When we sit in an airplane preparing for a commercial flight, we are told by the flight attendant that in a case of emergency we must put our own oxygen mask on first before we can help someone else. Jesus was saying that he had to first rescue oppressed Jews.

First to the oppressed!!

First to Jews!!

Jewish Lives Matter!!

Jesus spoke his truth to the Syrian-Phoenician woman using strong racial terms! Perhaps he was testing her.

The woman’s response: “Yes, Lord, but even the dogs under the table eat the children’s crumbs.”

She persisted! She did not leave the conversation. She did not get defensive. She did not personalize Jesus’ comments. She spoke respectfully, “Lord.” She did not argue with Jesus.

Rather she accepted that he was right; that he spoke truth; that Jews must be his priority.

She did not argue that as a person of privilege she deserved his attention—or that he was being unfair. She did not argue that he should make an exception for her because she was not like other Greeks.

She said, in essence: While the oppressed must be your priority, we Greeks also need liberation and healing. We also need your help. Even those benefitting from systems of oppression need reconciliation.

The late Senator Robert Kennedy campaigned for the Democratic nomination for president of the United States in 1968. While in Oakland, Calif., he scheduled a meeting with African American community leaders. In this late-night meeting, he was called a hypocrite, out of touch, and a symbol of whiteness in the United States. Kennedy sat and listened. He did not get defensive or try to correct anyone. Kennedy later reflected: “(Black) people have a lot of hostility towards whites and lots of reasons for it. . . . They’re just going to tell me off, over and over. I’ve been through these before, and you don’t do anything. You listen and try to respond thoughtfully. But no matter how (insulted you feel), they’re trying to communicate what’s inside of them.”[3]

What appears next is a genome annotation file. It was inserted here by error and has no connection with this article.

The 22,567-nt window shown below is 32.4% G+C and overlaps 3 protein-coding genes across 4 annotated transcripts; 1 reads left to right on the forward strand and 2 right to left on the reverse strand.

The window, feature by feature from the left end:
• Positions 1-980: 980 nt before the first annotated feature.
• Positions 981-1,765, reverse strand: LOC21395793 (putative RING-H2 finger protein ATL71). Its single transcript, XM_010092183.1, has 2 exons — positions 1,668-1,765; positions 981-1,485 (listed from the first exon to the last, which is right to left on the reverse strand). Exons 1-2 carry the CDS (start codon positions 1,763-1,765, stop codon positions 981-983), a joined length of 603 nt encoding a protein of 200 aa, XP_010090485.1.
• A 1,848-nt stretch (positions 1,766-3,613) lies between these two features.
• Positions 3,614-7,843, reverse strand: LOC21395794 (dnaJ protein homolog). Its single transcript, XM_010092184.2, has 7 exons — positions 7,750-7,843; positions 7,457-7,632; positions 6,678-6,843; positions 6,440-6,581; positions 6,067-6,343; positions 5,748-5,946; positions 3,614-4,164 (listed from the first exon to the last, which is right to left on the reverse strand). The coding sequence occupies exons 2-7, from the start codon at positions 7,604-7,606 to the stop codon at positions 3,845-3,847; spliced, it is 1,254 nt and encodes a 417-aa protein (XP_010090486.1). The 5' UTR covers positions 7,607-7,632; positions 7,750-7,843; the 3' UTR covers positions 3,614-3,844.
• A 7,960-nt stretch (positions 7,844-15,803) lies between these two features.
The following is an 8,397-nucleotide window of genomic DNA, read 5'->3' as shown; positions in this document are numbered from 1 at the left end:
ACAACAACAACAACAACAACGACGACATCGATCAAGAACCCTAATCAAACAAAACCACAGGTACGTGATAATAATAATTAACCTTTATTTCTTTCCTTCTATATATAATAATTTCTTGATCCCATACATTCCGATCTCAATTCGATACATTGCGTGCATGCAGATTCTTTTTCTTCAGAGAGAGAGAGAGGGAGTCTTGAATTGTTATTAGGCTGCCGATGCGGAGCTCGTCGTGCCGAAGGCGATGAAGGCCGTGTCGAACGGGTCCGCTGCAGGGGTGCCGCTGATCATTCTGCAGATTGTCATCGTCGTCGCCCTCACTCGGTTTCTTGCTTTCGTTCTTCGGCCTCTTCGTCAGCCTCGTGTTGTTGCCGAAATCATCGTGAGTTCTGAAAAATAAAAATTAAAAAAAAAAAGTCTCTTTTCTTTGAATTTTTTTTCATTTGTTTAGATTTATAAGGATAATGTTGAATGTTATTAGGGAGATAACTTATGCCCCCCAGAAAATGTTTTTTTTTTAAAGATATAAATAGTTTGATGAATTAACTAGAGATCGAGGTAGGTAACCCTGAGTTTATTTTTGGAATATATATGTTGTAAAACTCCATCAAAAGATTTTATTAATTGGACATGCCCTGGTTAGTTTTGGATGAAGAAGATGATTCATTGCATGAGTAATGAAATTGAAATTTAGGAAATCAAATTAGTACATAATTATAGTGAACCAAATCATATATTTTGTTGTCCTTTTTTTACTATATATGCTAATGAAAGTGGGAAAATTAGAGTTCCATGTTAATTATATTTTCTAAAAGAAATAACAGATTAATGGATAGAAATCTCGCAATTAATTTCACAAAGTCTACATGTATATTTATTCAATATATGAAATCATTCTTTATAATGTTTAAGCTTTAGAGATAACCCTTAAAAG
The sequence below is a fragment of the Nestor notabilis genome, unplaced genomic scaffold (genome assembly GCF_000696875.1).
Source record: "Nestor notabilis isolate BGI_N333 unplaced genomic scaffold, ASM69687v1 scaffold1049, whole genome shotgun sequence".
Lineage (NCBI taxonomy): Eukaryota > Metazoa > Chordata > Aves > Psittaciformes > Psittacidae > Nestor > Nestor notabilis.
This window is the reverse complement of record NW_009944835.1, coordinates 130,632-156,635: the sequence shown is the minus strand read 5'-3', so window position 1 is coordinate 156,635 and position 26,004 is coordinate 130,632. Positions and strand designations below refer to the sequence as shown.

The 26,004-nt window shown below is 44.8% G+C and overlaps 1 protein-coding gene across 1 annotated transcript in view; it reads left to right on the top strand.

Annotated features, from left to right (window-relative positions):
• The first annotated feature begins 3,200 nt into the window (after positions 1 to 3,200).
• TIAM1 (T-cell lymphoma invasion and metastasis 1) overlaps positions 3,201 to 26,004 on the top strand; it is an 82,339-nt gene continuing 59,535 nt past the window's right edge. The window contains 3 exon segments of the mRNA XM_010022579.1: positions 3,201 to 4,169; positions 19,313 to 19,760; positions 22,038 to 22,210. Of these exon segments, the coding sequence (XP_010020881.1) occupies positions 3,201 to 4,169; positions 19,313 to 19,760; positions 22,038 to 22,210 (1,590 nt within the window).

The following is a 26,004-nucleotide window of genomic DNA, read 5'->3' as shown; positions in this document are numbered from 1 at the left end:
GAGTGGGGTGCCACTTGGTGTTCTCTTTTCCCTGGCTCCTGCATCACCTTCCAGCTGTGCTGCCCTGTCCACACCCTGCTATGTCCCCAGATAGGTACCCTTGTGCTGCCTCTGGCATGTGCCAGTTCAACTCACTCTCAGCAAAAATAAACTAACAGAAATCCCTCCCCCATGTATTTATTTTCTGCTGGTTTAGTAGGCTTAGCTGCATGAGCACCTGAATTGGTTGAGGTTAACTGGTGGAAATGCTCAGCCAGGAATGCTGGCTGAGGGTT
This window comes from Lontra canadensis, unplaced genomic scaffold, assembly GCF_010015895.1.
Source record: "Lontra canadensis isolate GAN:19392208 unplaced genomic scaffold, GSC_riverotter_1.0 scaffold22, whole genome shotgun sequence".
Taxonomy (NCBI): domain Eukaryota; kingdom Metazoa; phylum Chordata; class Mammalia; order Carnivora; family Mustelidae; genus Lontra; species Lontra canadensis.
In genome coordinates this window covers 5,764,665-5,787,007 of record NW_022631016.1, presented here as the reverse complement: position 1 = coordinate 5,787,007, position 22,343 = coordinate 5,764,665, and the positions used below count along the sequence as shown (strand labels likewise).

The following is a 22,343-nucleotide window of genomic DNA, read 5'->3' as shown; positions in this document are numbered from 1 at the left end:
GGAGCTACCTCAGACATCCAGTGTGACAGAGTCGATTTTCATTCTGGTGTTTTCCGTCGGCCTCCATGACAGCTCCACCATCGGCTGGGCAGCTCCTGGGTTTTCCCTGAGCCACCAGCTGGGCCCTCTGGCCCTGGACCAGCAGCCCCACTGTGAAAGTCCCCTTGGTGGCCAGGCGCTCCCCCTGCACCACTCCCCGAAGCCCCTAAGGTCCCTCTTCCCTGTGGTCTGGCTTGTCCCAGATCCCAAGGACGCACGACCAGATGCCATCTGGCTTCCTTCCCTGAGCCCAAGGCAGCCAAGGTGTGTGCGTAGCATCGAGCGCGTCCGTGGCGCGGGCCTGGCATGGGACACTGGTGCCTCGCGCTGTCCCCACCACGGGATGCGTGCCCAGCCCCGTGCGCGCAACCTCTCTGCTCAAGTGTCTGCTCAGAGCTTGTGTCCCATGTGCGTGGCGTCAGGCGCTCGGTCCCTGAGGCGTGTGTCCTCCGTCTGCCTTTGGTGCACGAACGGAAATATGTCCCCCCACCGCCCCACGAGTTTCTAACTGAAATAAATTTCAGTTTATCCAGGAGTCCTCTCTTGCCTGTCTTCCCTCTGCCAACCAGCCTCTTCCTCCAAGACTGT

Later, Kennedy said, “After all the abuse the blacks have taken through the centuries, whites are just going to have to let them get some of these feelings out if we are ever going to settle down to a decent relationship.”[4]

Whites must listen to truth spoken by persons of color and stay in the conversation. Males must listen to truth from women in this #MeToo season and stay in the conversation.

Do not get defensive.

Do not diminish another’s truth.

Do not personalize.

Do not step away from the conversation table. That is a clear sign of privilege. People of color and women cannot step away.


A Reconciliation Outcome

The Syrian-Phoenician woman’s approach to Jesus changed the conversation. Notice that Jesus said, “For such a reply you may go. The demon has left your daughter.” In the context of Roman oppression, Jews rarely trusted Greeks. The conversation between Jesus and the Greek woman was a first step in trust building. Because she as a privileged dominant culture person acknowledged her privileged position, treated an oppressed Jew like Jesus with dignity, and recognized her own need for healing, trust became possible.

For Jesus, this interaction produced hope that perhaps Greeks and Romans could experience transformation. So he launched a tour of the Greek-populated areas of the region. From Tyre he went to Sidon. Next he spent three days in Decapolis, where he took loaves and fish and fed over 4,000 Greeks. Previously he had fed 5,000 Jews with 12 baskets left over—representing the 12 tribes of Israel. In Decapolis seven baskets were left over—representing the seven Gentile nations. He used Eucharistic language as he broke, blessed and distributed the loaves of bread.

Two feedings, using the language of the communion table, in separate ethno-religious regions, were a powerful symbol of reconciliation.

In contexts of division and tension, conversations that welcome truth and build trust can produce reconciliation outcomes. Amen.

[1]Neil Elliot, “The Apostle Paul and Empire,” in Richard A. Horsley, ed., In the Shadow of Empire: Reclaiming the Bible as a History of Faithful Resistance (Louisville: Westminster John Knox Press, 2008), 102.

[2]Richard A. Horsley, Jesus and Empire: The Kingdom of God and the New World Order (Minneapolis: Fortress Press, 2003), 21.

[3]Thurston Clarke, The Last Campaign: Robert F. Kennedy and 82 Days that Inspired America (New York: Henry Holt and Company, 2008), 252.

[4]Konstantin Sidorenko, Robert F. Kennedy: A Spiritual Biography (New York: The Crossroad Publishing Company, 2000), 161.